Road Trip – Montana
February 17, 2021
Did Someone say ROAD TRIP?!
Most normal skiers think about skiing perhaps three months of the year. We at conSKIerge aren’t normal. We have been known in the heat of August not only to dream of skiing daily but plan the next road trip while drinking our gin and tonics. At least once a year we abandon our creature comforts of home, throw the bare necessities in the truck and head off. Packing is made easy when you follow my father’s mantra of “skis, boots, poles, wallet – you can buy the rest.” But don’t worry, we also let our dog, Rumble, hop in with us.
So it was with the clarity provided most likely by two gin and tonics that the Montana road trip came into focus, and the pieces of the puzzle that had eluded us fell into place. We could start in western Montana and criss cross the state headed east and hit an intriguing mix of lesser known resorts. Our ideal road trip combines visits to “smaller” unknown areas; one cup of coffee length drives in between; and hopefully an element of who the hell knows what we will find. This trip hitting Lost Trail, Montana Snowbowl, Discovery and Bridger seemed to check all these boxes.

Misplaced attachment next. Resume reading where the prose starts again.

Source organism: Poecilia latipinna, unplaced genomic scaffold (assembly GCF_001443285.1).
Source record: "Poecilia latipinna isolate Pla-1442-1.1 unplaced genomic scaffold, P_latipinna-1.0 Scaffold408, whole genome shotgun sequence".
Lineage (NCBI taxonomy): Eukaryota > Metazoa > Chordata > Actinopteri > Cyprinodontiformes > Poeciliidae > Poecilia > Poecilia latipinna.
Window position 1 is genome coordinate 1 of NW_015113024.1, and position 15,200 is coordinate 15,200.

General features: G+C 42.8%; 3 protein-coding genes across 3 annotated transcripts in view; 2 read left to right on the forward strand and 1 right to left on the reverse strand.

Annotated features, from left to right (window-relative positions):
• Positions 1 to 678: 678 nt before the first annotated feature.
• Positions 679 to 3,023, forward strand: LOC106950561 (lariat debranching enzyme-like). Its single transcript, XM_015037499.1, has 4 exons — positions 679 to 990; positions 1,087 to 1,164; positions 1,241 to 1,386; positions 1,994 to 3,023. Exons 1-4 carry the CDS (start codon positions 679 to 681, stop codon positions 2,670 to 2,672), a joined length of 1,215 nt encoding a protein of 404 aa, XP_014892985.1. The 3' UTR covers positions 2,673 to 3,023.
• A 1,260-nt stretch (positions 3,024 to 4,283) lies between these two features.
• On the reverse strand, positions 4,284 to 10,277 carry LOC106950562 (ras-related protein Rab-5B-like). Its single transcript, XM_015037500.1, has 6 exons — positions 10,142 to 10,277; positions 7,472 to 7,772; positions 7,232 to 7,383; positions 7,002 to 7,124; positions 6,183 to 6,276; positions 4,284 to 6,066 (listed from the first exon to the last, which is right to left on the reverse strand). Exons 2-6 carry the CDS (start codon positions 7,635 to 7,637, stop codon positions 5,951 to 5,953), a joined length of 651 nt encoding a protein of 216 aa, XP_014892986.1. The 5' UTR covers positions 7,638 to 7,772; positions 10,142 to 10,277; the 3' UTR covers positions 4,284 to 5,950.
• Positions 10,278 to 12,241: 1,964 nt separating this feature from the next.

Fast forward to a gray foggy morning at the Missoula airport where I picked up Charlotte, and we headed 2 hours south to Lost Trail Powder Mountain. How can you not ski a place called Lost Trail Powder Mountain!? There are many logical reason not to: it is in the middle of nowhere; nobody has ever heard of it; and perhaps most importantly, it is only open Thursday through Sunday so half of the week you couldn’t ski it if you tried. It was for all the potential reasons listed above not to ski it that we were there first thing on a Thursday morning. The base sits in Montana, but the resort itself straddles the Idaho/Montana state line. (How many Thursdays can you start your day in Idaho and end up in Montana?)